Wednesday, 25 April 2018

Why 'Beyond The Ballast'?

I was very happy to agree to take part in an exhibition in which we would be given papers made by Zizania Paper Products in Te Kopuru. This small business creates papers from local plants such as papyrus, linseed, flax, pampas and others. 
I have shown you some images of my work in 'All Washed Up'.
What I didn't quite understand was the exhibition title 'Beyond The Ballast'. So when I popped to see it at the Muddy Waters Gallery in Dargaville (open till 9 May, 10 - 4 daily) I asked about the derivation and it is a great story, if not for the local flora, then historically and a pertinent reminder for us today as we travel around.
Dargaville was once a centre of shipping and boats came from all over (the remains of one of the earliest ever European wrecks was not long since found, possibly as early as 1705). It is a known practice that cargo boats need to carry something as ballast if they have no cargo on board, and this is often dumped at the harbour before taking on the real cargo. Boats from China were not uncommon and they used briquettes of mud and other inclusions as ballast. As these disintegrated in the harbour seeds of the Zizania grass (Manchurian Rice Grass) washed up along the river and took hold. They are now a pest species in the area. Hey ho!  So, the original papers made by Zizania Papers were taking advantage of the plant and making efforts to reduce the pest plant from the river edges in the area. How cool is that?

A selection of lovely papers - guess who brought another bundle of them home after visiting?

Here you go - Beyond the ballast!

Beyond the Ballast

Beyond the Ballast

Beyond the Ballast

Beyond the Ballast
A couple of apologies before I leave you - to be speedy I've not cropped and lightened the images, and I have lost my programme with the names of the other artists to be able to credit them. If I can find it, I'll add names later.
I hope you agree that it looks great and feel free to use the link for Zizania to get hold of their papers for yourself - I am sure they will be very pleased.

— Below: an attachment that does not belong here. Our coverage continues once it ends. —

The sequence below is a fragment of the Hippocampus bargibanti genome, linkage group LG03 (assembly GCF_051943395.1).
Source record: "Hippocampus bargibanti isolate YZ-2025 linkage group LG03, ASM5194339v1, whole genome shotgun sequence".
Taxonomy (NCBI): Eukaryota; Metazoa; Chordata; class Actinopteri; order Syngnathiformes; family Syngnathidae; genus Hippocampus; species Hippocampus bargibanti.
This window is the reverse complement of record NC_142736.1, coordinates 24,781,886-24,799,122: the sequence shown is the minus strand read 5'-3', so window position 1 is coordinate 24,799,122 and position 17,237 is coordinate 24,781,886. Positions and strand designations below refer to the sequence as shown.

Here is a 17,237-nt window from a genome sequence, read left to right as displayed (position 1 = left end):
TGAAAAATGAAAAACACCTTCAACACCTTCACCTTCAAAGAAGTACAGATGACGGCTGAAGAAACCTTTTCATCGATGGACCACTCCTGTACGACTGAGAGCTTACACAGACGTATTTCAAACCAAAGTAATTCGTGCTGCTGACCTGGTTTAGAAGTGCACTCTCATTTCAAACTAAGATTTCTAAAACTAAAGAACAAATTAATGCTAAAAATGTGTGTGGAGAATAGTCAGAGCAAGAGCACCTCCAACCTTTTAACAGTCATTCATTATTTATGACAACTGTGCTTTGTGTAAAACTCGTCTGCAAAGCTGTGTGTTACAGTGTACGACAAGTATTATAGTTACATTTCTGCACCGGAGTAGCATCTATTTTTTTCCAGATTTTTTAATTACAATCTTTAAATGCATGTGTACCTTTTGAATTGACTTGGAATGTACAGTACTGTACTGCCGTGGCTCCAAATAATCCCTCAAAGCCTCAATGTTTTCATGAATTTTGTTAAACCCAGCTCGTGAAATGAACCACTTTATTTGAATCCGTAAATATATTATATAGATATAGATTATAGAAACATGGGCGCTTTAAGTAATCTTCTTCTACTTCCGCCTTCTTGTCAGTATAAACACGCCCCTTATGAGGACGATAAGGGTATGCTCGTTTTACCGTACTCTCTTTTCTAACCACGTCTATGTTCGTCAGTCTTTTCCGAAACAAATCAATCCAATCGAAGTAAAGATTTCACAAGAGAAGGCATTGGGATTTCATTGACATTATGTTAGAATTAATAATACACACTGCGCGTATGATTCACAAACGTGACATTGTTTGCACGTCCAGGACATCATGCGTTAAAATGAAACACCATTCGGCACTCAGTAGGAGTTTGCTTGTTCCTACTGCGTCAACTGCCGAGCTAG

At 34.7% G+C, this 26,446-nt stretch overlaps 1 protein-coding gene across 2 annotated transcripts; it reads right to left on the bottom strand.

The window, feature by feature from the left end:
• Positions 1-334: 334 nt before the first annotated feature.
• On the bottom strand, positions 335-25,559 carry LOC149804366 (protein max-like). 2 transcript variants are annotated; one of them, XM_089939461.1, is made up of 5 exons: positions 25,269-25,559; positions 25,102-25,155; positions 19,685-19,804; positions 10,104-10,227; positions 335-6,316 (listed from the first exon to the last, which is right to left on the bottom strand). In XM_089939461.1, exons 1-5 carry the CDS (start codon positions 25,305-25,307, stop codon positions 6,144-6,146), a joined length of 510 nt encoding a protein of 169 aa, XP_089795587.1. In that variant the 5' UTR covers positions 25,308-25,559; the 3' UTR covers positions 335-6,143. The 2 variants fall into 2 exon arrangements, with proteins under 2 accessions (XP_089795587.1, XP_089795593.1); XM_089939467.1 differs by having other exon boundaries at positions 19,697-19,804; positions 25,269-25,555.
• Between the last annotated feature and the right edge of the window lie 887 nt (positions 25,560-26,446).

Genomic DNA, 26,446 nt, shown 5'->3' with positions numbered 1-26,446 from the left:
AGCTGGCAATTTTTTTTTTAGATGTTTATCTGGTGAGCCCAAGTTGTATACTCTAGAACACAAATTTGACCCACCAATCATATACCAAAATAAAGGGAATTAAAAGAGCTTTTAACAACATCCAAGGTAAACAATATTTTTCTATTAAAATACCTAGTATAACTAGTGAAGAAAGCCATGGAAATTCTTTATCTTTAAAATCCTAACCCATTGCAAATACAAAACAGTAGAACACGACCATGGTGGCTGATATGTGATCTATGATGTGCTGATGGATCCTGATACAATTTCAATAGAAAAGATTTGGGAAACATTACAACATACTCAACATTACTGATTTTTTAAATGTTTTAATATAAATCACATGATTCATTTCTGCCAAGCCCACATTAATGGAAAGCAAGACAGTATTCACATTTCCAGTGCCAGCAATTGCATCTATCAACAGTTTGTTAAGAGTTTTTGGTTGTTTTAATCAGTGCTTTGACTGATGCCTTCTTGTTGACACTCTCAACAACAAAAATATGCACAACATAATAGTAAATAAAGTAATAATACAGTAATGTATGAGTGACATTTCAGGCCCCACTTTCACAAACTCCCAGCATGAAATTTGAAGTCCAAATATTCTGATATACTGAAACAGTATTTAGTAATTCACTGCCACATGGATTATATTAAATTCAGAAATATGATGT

Saturday, 7 April 2018

Starting to feel a bit like Autumn

Walking down the track to the market this morning it definitely felt as though the season was changing. Though the days are warm and sunny once they get going, there is that chill in the morning and evening which presages the colder months. The trees are changing, loosing leaves and most significantly and sadly the cicadas have stopped singing.
The seasonal changes here in north NZ are much less dramatic than the UK or New England, the signals are more subtle. But look closely and there are fabulous patterns and designs to be seen in the small things - grass and wild flower seed heads, patterns on the drying leaves, the delicate encasements of spider webs ...












And then in the slightly surreal way that NZ has, what was a camellia doing in full bloom at the beginning of autumn?


Yesterday seemed the right time to get into some eco dye/print/rust experiments, so a few fabrics and papers have been soaking overnight in their mordants ...


And a variety of fabrics and papers have been bundled with rusty nails and other bits and some copper scraps.

Fabrics soaked in vinegar, salt and water, then wrapped into bundles with old nails and other scraps

Papers and nails left overnight in a plastic bag and squashed with a weight

Fabric and nail bundle

Actually I love this as it is - not sure I want to unwrap it!
All I have to do now is be patient (!!!!) whilst my fabrics soak, stew and ferment for a while longer.

If you want to know more about eco printing, there are of course loads of ideas on the web, also, Decembers 'WOWBook'  has a lovely chapter by Caroline Bell.

Saturday, 31 March 2018

Tea time and a stiff drink.

As part of the 'Fabricated Narratives' exhibition and collaboration, each of the group shared with another an object pertaining to our own, personal work and asked the other to develop a piece from that starting point. It could use a concept, an object, an image etc. in whatever way desired. Once this first 'passing on' is completed, another group member will receive this outcome and work with it in their own way, and so on.
I received a tea cup and a poem from Di. Her theme is 'storm in a tea cup', revolving around climate change.

Di's tea cup

And the poem:

Cup by Di Halstead


Her finger curls
as she sups her tea

She’s classy but not posh
an old fashioned girl
with a modern twist

A styly version of homely
hearty
almost every day

BUT definitely not a mug!

 Di's words definitely caught the character of the tea cup.  The shape of the cup is quite traditional (especially the handle), it is made from china clay, but the colours and patterns are from a different period - what do you reckon? Early 70's?